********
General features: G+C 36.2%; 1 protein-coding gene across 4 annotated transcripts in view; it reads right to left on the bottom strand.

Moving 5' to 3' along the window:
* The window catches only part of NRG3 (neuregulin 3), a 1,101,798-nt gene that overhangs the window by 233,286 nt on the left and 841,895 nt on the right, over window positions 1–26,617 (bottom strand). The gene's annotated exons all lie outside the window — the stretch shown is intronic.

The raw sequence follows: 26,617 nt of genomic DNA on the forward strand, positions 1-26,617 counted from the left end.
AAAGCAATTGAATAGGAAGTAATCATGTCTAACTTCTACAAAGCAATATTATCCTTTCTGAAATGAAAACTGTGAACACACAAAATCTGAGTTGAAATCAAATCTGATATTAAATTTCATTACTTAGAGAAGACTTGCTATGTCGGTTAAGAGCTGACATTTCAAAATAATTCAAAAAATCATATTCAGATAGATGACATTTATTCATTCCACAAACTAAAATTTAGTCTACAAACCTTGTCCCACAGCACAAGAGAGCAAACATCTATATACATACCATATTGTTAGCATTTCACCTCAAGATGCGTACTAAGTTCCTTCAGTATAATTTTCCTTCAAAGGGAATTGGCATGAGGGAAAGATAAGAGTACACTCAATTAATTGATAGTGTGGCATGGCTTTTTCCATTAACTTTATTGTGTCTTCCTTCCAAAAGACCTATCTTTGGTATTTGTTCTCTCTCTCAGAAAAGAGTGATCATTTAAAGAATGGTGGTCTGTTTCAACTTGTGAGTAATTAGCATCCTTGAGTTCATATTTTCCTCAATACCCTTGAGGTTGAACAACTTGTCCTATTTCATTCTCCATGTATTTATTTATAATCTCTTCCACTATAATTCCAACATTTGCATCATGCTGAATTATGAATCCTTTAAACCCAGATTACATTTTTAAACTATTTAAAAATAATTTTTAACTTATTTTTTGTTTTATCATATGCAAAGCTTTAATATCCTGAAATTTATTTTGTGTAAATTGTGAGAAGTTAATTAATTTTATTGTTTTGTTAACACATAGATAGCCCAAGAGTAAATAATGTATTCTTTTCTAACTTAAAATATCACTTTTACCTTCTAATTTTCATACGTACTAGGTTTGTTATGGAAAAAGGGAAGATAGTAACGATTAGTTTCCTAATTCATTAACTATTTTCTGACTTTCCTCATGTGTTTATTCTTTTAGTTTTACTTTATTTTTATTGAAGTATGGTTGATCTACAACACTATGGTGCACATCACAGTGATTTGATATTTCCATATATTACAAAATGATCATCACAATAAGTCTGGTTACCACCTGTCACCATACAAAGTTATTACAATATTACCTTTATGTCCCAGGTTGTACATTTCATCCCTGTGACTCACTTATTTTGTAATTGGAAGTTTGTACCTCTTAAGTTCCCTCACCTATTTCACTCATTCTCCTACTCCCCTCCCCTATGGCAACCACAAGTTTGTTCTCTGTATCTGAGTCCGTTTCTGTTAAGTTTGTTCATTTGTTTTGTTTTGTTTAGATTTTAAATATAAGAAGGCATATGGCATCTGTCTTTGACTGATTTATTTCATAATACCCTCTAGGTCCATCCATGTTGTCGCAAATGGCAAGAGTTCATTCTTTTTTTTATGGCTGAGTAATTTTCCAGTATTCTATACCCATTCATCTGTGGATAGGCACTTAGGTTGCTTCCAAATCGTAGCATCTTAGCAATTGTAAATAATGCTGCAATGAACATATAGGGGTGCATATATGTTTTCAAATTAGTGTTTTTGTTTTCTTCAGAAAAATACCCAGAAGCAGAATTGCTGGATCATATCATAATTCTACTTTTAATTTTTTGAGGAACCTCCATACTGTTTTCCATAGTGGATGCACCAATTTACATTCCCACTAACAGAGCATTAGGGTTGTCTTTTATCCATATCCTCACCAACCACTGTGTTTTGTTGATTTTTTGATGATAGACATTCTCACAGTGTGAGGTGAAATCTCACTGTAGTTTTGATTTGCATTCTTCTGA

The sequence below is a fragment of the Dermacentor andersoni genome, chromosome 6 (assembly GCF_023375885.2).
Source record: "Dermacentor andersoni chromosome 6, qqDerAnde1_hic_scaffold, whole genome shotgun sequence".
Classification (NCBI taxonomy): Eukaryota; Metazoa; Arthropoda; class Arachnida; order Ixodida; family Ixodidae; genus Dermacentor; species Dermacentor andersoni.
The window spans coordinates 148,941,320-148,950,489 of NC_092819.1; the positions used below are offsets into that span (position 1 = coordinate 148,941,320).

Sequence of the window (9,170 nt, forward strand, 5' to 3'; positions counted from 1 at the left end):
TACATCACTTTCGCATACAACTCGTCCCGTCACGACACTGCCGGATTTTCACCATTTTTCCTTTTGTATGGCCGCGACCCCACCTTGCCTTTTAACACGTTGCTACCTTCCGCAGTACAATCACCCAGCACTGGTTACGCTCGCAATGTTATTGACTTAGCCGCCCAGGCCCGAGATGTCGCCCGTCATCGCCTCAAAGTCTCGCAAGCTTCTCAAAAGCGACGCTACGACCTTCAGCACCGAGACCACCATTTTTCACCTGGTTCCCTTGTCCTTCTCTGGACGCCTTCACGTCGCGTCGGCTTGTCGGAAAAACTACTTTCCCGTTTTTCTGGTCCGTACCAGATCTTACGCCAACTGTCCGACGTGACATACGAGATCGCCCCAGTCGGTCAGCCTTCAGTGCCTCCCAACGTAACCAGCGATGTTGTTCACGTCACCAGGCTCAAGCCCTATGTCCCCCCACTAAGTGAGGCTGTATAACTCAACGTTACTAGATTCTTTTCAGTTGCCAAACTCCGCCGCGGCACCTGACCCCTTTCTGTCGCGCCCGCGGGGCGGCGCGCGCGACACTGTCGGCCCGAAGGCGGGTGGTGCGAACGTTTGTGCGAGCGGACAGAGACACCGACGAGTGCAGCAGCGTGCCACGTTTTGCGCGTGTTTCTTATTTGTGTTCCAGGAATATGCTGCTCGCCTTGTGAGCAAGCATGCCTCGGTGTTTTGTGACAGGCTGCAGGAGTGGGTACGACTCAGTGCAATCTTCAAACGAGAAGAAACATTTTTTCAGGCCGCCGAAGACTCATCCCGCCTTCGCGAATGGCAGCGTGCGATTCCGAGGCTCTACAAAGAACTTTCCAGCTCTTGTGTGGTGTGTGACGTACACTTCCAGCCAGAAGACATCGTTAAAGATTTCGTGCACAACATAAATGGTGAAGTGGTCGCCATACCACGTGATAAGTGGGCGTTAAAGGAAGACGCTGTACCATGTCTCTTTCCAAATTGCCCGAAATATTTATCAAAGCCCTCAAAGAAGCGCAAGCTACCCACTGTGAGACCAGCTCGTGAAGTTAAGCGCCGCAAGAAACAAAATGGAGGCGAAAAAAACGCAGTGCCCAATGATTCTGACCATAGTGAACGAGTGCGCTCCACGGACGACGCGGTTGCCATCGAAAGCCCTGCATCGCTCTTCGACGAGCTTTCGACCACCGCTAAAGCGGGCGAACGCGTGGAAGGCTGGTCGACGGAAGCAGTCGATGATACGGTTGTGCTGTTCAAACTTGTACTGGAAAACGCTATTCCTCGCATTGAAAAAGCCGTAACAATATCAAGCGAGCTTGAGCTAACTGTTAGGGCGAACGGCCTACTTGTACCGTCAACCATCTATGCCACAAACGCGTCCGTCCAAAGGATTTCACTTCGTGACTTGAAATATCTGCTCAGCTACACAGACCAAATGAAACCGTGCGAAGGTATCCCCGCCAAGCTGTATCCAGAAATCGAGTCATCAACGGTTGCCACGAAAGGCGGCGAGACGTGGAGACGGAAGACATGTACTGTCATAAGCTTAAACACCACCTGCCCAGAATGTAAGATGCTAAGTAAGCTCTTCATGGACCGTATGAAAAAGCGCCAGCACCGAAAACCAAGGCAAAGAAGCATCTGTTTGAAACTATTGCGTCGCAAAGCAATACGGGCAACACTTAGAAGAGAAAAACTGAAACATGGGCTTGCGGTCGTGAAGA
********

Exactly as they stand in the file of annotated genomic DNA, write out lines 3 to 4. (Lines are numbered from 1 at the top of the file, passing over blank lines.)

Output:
* The window catches only part of NRG3 (neuregulin 3), a 1,101,798-nt gene that overhangs the window by 233,286 nt on the left and 841,895 nt on the right, over window positions 1–26,617 (bottom strand). The gene's annotated exons all lie outside the window — the stretch shown is intronic.

The raw sequence follows: 26,617 nt of genomic DNA on the forward strand, positions 1-26,617 counted from the left end.